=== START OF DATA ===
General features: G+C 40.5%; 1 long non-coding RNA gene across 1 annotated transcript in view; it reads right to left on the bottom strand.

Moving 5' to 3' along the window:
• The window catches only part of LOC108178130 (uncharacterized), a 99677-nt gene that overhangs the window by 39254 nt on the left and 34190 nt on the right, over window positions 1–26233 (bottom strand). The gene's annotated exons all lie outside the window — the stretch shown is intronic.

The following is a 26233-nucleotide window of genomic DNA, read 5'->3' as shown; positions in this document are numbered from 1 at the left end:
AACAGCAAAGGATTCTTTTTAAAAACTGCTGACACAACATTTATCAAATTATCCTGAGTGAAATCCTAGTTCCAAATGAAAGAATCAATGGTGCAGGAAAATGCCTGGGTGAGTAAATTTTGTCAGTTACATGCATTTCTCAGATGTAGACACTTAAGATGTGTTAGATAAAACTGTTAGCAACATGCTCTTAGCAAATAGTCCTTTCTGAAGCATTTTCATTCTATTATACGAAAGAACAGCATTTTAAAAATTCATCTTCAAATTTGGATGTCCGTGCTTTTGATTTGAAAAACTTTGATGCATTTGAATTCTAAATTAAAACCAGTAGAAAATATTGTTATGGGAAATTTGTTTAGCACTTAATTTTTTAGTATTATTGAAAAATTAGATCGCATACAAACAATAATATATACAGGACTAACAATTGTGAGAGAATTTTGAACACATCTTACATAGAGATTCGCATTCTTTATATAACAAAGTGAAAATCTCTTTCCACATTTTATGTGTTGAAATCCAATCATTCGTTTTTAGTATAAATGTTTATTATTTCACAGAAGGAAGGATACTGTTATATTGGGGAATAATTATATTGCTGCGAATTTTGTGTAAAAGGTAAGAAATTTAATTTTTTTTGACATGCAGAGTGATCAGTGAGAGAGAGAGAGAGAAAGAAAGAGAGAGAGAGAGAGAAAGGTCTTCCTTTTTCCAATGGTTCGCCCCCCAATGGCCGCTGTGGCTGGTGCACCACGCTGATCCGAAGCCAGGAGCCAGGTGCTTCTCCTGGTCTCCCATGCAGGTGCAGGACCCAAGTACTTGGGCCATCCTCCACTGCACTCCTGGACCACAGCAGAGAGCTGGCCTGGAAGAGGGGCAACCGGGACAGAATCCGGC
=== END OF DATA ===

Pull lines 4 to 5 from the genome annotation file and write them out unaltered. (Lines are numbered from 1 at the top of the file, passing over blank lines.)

The following is a 26233-nucleotide window of genomic DNA, read 5'->3' as shown; positions in this document are numbered from 1 at the left end:
AACAGCAAAGGATTCTTTTTAAAAACTGCTGACACAACATTTATCAAATTATCCTGAGTGAAATCCTAGTTCCAAATGAAAGAATCAATGGTGCAGGAAAATGCCTGGGTGAGTAAATTTTGTCAGTTACATGCATTTCTCAGATGTAGACACTTAAGATGTGTTAGATAAAACTGTTAGCAACATGCTCTTAGCAAATAGTCCTTTCTGAAGCATTTTCATTCTATTATACGAAAGAACAGCATTTTAAAAATTCATCTTCAAATTTGGATGTCCGTGCTTTTGATTTGAAAAACTTTGATGCATTTGAATTCTAAATTAAAACCAGTAGAAAATATTGTTATGGGAAATTTGTTTAGCACTTAATTTTTTAGTATTATTGAAAAATTAGATCGCATACAAACAATAATATATACAGGACTAACAATTGTGAGAGAATTTTGAACACATCTTACATAGAGATTCGCATTCTTTATATAACAAAGTGAAAATCTCTTTCCACATTTTATGTGTTGAAATCCAATCATTCGTTTTTAGTATAAATGTTTATTATTTCACAGAAGGAAGGATACTGTTATATTGGGGAATAATTATATTGCTGCGAATTTTGTGTAAAAGGTAAGAAATTTAATTTTTTTTGACATGCAGAGTGATCAGTGAGAGAGAGAGAGAGAAAGAAAGAGAGAGAGAGAGAGAAAGGTCTTCCTTTTTCCAATGGTTCGCCCCCCAATGGCCGCTGTGGCTGGTGCACCACGCTGATCCGAAGCCAGGAGCCAGGTGCTTCTCCTGGTCTCCCATGCAGGTGCAGGACCCAAGTACTTGGGCCATCCTCCACTGCACTCCTGGACCACAGCAGAGAGCTGGCCTGGAAGAGGGGCAACCGGGACAGAATCCGGC